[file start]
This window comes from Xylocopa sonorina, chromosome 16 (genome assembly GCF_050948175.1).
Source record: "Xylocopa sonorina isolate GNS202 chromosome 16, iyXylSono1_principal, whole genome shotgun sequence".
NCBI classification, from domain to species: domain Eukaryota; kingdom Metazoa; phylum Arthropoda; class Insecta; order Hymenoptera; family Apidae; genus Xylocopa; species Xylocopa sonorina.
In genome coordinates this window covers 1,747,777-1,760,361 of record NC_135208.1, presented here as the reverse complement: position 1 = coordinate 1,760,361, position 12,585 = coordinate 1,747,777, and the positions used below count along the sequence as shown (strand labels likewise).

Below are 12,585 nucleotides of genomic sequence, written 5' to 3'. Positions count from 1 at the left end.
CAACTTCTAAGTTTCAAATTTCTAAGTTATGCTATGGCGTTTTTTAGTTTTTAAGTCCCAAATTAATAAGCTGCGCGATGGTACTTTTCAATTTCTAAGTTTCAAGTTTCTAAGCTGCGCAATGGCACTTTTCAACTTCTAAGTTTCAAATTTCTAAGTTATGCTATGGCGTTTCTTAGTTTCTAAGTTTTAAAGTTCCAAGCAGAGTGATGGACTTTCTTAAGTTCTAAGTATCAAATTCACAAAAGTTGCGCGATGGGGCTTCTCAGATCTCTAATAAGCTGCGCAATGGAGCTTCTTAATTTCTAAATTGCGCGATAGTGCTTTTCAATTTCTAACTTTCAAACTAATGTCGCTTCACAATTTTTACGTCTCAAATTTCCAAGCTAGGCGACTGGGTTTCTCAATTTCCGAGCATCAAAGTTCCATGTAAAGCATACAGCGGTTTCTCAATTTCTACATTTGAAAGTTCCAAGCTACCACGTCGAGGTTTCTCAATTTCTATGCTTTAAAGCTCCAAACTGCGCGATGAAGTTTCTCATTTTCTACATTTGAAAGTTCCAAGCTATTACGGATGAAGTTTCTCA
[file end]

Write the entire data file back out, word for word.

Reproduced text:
This window comes from Xylocopa sonorina, chromosome 16 (genome assembly GCF_050948175.1).
Source record: "Xylocopa sonorina isolate GNS202 chromosome 16, iyXylSono1_principal, whole genome shotgun sequence".
NCBI classification, from domain to species: domain Eukaryota; kingdom Metazoa; phylum Arthropoda; class Insecta; order Hymenoptera; family Apidae; genus Xylocopa; species Xylocopa sonorina.
In genome coordinates this window covers 1,747,777-1,760,361 of record NC_135208.1, presented here as the reverse complement: position 1 = coordinate 1,760,361, position 12,585 = coordinate 1,747,777, and the positions used below count along the sequence as shown (strand labels likewise).

Below are 12,585 nucleotides of genomic sequence, written 5' to 3'. Positions count from 1 at the left end.
CAACTTCTAAGTTTCAAATTTCTAAGTTATGCTATGGCGTTTTTTAGTTTTTAAGTCCCAAATTAATAAGCTGCGCGATGGTACTTTTCAATTTCTAAGTTTCAAGTTTCTAAGCTGCGCAATGGCACTTTTCAACTTCTAAGTTTCAAATTTCTAAGTTATGCTATGGCGTTTCTTAGTTTCTAAGTTTTAAAGTTCCAAGCAGAGTGATGGACTTTCTTAAGTTCTAAGTATCAAATTCACAAAAGTTGCGCGATGGGGCTTCTCAGATCTCTAATAAGCTGCGCAATGGAGCTTCTTAATTTCTAAATTGCGCGATAGTGCTTTTCAATTTCTAACTTTCAAACTAATGTCGCTTCACAATTTTTACGTCTCAAATTTCCAAGCTAGGCGACTGGGTTTCTCAATTTCCGAGCATCAAAGTTCCATGTAAAGCATACAGCGGTTTCTCAATTTCTACATTTGAAAGTTCCAAGCTACCACGTCGAGGTTTCTCAATTTCTATGCTTTAAAGCTCCAAACTGCGCGATGAAGTTTCTCATTTTCTACATTTGAAAGTTCCAAGCTATTACGGATGAAGTTTCTCA